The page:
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Saturday, January 22, 2011

Gerry Rafferty R I P



The singer composer from Paisley, Scotland, Gerry Rafferty died on 4th January 2011.

May he rest in peace.

Yesterday his funeral was in the Roman Cathedral Cathedral of St Mirin`s in Paisley.



"Rafferty: Hundreds turn out to honour nation’s greatest songwriter

Gerry Rafferty was a loner in life.

However, relatives, friends and fans of the pop superstar from Paisley did not echo the musician’s personal eccentricities yesterday by turning out in their hundreds to share their grief at his untimely death.

Rafferty’s funeral was held at St Mirin’s Cathedral in the centre of the town, just a mile from his old school, St Mirin’s Academy.

The fact that the 1000-seater church was close to full reflected the popularity of the man, not just as the creator of pop classics such as Baker Street and Stuck In The Middle With You, but, in Father John Tormey’s words, “as a highly spiritual man”.

The service was attended by Rafferty’s daughter Martha, granddaughter Celia, old friend and art collaborator John Byrne, who designed the singer-songwriter’s album sleeves, The Proclaimers, First Minister Alex Salmond and former Stealers Wheel partner Joe Egan. Other musician friends paying their last respects included Robert Noakes and Graham Lyle.

Most of them knew Rafferty, who had a long-standing problem with alcohol, had spent much of his life battling his own demons.

Fr Tormey reflected on the fact the rock legend was a man who embraced solitude and kept his own counsel.

He said:

“Gerald shunned the trappings of fame and celebrity to be true to himself. And sometimes this choice involved deep pain and anguish. But he was a wonderful soulmate to those close to him. And we can be thankful artists such as Gerald have a gift to be able to express themselves through their genius.”

There is no doubt Rafferty, who died on January 4, was considered a musical genius. The first signs the young man from the Paisley suburb of Glenburn would reach great heights emerged in the 1960s when he performed on the local folk club circuit, revealing a range of introspective songs with incredible melodies.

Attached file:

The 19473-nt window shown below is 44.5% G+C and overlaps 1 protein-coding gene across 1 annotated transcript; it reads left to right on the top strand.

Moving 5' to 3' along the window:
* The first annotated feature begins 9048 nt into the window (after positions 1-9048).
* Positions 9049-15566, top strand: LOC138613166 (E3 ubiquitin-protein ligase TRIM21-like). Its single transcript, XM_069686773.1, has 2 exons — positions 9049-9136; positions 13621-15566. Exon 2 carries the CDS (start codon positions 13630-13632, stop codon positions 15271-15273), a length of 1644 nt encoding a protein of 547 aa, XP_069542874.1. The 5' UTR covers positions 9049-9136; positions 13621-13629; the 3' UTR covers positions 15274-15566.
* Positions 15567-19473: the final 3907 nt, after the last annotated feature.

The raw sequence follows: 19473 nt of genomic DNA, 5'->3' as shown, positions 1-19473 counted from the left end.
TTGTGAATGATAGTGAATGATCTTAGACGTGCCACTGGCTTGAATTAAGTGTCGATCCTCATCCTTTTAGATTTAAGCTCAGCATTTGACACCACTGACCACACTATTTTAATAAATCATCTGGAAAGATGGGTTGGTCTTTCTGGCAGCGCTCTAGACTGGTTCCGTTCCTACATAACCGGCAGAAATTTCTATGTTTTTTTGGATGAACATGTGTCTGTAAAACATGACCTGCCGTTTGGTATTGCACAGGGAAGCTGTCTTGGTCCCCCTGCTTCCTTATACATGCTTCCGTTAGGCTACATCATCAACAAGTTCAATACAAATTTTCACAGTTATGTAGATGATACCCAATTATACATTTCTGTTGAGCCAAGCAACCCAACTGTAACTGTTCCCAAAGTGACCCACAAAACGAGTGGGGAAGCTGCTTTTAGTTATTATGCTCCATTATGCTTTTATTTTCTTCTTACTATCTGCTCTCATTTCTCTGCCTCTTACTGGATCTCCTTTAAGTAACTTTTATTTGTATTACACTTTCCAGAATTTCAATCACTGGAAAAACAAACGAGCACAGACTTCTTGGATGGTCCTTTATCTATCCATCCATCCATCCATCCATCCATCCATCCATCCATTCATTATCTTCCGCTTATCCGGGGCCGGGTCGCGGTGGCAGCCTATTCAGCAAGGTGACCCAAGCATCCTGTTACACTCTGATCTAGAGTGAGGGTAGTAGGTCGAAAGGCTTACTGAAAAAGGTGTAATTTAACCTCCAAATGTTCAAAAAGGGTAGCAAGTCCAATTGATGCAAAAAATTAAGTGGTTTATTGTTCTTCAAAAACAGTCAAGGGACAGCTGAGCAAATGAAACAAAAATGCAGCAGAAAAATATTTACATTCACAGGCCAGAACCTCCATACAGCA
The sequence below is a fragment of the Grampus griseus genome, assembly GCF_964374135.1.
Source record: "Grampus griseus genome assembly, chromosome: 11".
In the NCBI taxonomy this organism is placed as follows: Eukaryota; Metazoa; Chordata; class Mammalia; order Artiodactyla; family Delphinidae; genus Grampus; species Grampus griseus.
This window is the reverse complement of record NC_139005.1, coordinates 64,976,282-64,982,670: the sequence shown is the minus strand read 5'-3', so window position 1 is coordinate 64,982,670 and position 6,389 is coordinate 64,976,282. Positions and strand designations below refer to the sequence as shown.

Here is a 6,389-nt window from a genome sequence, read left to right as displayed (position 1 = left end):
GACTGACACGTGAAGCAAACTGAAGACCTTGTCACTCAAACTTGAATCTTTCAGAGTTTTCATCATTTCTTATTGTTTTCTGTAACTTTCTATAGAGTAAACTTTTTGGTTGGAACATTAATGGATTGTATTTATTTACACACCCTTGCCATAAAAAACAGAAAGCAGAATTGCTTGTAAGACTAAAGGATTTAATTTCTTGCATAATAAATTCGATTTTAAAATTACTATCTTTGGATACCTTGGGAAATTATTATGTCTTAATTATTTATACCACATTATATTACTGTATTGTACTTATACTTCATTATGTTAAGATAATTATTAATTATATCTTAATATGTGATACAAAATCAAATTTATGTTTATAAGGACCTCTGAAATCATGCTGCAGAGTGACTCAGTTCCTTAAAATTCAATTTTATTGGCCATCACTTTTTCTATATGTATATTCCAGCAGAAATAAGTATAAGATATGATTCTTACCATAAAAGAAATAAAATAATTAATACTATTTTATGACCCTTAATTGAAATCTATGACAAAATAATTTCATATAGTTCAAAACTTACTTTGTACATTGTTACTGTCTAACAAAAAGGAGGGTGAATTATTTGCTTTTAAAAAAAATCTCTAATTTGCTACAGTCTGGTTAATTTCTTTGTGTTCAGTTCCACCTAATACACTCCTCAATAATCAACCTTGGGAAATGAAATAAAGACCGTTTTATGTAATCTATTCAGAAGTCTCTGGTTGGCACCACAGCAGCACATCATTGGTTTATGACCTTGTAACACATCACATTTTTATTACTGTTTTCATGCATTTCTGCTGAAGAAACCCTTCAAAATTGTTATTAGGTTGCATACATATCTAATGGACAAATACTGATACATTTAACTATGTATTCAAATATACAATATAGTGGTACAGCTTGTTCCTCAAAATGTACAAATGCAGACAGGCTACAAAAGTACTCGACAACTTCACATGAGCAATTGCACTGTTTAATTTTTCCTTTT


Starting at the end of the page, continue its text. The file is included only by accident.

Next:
Rafferty formed an unlikely partnership with Billy Connolly – who wasn’t at yesterday’s funeral as he is touring in Australia – and their group, The Humblebums, attracted considerable attention. But it was when Rafferty formed a band with former school pal Egan that he began to enjoy international success.

His first chart success came in 1973 with Stealers Wheel’s Stuck In The Middle With You, a song that was later revived in Quentin Tarantino’s film Reservoir Dogs, the script content of which Rafferty was entirely unaware until several years later.

It was Baker Street and its haunting saxophone riff that was to propel Rafferty to a global audience. But the weight of celebrity hung heavily on his shoulders. Rafferty hated publicity.

He shunned the limelight focusing on his private life.

“It wasn’t a surprise Gerry took this stance,” said old friend Walter MacAusland, a former bar owner and promoter who gave Rafferty – who would go on to sell 10 million records – some early gigs in Glasgow.

“He just didn’t like to be the focus of attention. At parties he’d sit in the corner, tight-lipped. But that didn’t mean he had nothing to say. Gerry was incredibly clever, with an incredibly poetic mind.”

Byrne echoed the comment. “Gerald could be incredibly funny. There are so many occasions when he had me laughing helplessly. But what some people may not appreciate is the lyrics to his songs were incredible.

“He wrote hundreds and hundreds of songs and he is the greatest songwriter Scotland has ever produced.

“When I saw him a few weeks ago his body was weak but his spirit as strong as ever. He had a serenity about him that I thought was wonderful. I know he went to meet his maker sober, unafraid and curious.”

He added: “He wasn’t a saint, but then which of us are? I loved him dearly.”

Egan wasn’t in regular contact with his lifetime friend but their closeness continued. “We hadn’t spoken for a couple of years, but that didn’t really matter because we were so close. After all, we’d lived out of each other’s pockets for years. But I’m sad. Really, really sad.”

If anyone in the congregation was unsure of the talent of Gerry Rafferty, an incredibly poignant reminder appeared in the form of a performance of one of his songs by his late brother Joe’s children Neal, Brian, Eileen, Claire and Mark, and Rafferty’s daughter Martha.

They sang Whatever’s Written In Your Heart, in perfect harmony:

“Whatever’s written in your heart, that’s all that matters
You’ll find a way to say it all someday
Whatever’s written in your heart, that’s all that matters
Yeah, night and day, night and day.”

Martha revealed it was the song they had to choose.

“We all used to sing this song in the house as a kid,” she said. “We loved singing his songs. And this one just seemed perfect for today.”

Rab Noakes agreed; “Gerry would have loved it,” he said. “It was incredible.”